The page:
The Australian Hydrogen Council (AHC) is the peak body for the hydrogen industry, with over 100
members from across the hydrogen value chain. Our members are at the forefront of Australia’s
hydrogen industry, developing the technology, skills and partnerships necessary to ensure that
hydrogen plays a meaningful role in decarbonising Australian industry.
AHC welcomes a discussion on the Australian Design Rules (ADRs) for electric vehicles, including
hydrogen fuel cell vehicles, to ensure their safe operation on Australian roads.
As more battery and fuel cell electric vehicles appear on Australian roads, it is critical that
appropriate safety standards are established and that the new generation of vehicles are at least as
safe as the vehicles with internal combustion engines they will replace.
We consider however that a more holistic conversation around ADRs should be had to address
issues which may restrict the supply of heavy electric vehicles in Australia. Imposing new ADRs
without thorough examination of existing requirements may serve to further constrain imports and
hamper the road transport sector’s progress toward net zero emissions.
While light battery electric vehicles have an increasing presence on Australian roads, Fuel Cell
Electric Vehicles, which are likely to play a greater role in heavy transport, face a significant barrier in
the form of current ADRs relating to width and steer axle load weight. A number of submissions in
response to the National Electric Vehicle Strategy have highlighted this barrier, and AHC supports
calls for the ADRs to be reviewed more broadly to allow greater uptake of zero emissions vehicles.
With the costs of redesigning trucks to meet Australian requirements estimated at $15-$30 million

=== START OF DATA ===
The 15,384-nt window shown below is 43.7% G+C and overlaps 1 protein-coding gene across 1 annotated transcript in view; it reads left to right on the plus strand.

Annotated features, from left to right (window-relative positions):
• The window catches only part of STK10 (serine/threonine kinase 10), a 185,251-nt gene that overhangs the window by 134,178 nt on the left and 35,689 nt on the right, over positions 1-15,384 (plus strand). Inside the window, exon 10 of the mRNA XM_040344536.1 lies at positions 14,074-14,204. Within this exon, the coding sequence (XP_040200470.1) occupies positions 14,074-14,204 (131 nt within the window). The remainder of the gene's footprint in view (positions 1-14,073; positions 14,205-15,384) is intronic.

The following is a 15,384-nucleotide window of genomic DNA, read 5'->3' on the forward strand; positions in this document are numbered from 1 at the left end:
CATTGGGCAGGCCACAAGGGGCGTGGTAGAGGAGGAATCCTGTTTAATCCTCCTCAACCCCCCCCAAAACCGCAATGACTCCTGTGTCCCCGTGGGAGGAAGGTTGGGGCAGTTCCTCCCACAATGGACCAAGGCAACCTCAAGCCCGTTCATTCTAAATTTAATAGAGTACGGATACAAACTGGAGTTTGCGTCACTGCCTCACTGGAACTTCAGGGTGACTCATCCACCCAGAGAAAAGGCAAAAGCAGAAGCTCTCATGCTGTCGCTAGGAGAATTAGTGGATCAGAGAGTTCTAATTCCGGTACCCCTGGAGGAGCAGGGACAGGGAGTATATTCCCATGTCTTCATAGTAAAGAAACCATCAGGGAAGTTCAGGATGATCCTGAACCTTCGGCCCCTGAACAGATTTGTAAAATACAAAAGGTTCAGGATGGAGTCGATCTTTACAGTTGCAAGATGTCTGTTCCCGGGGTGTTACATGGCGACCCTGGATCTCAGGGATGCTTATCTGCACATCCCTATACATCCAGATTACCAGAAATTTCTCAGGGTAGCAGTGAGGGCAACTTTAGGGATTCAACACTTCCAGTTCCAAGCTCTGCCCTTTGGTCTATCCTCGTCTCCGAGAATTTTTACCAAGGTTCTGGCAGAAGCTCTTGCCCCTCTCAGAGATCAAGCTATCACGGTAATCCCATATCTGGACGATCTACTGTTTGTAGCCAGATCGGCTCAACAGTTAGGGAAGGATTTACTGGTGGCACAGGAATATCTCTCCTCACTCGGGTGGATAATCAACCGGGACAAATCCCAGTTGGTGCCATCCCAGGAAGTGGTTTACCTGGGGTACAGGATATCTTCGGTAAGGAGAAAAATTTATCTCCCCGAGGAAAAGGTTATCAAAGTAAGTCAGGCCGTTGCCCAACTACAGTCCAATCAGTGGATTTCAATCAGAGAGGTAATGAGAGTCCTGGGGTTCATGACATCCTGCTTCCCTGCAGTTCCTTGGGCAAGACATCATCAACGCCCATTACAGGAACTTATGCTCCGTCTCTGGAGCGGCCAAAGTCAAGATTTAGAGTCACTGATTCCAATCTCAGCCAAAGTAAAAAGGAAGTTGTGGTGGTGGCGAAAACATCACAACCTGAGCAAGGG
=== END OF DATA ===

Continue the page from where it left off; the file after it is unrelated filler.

per year1, consideration of this element of the ADRs could be instrumental in reducing barriers to
the manufacture and import of heavy zero emissions heavy vehicles.
That the development of ADR 109/00 and ADR 110/00 be undertaken as part of a broader review of
the ADRs based on feedback provided by industry in the development of the National Electric
With specific regard to the ADRs 109/00 and 110/00, we consider the proposed rules to be generally
fit for purpose. However, we note that the requirements for destructive testing may restrict the
ability for participants in Australia’s developing electric vehicle industry to compete with established
original equipment manufacturers.
The Australian Hydrogen Council has a number of members seeking to reinvigorate the onshore
motor vehicle manufacturing industry. While we understand that the ADR requirement for
destructive testing is based on international safety best practice, we note that this requirement may
hamper the development of a zero emissions heavy vehicle manufacturing sector in Australia. We urge government to engage with new entrant manufacturers to establish support mechanisms to
allow them to meet the costs of testing to the necessary safety standard.
AHC supports the Australian Government’s approach to the ensuring the safety of Australian road
We consider that the proposed ADRs 109/00 and 110/00 are an important piece of the regulatory
framework however we contend that a broader review is required in order to allow Australia to
move forward in pursuit of its National Electric Vehicle Strategy. This approach will facilitate not only
the deployment of electric vehicles from incumbent manufacturers, but is also consistent with the
objectives of the Modern Manufacturing Strategy which seeks to ‘build scale and capture income in
high-value areas of manufacturing where Australia either has established competitive strength or
Click here to download the submission PDF.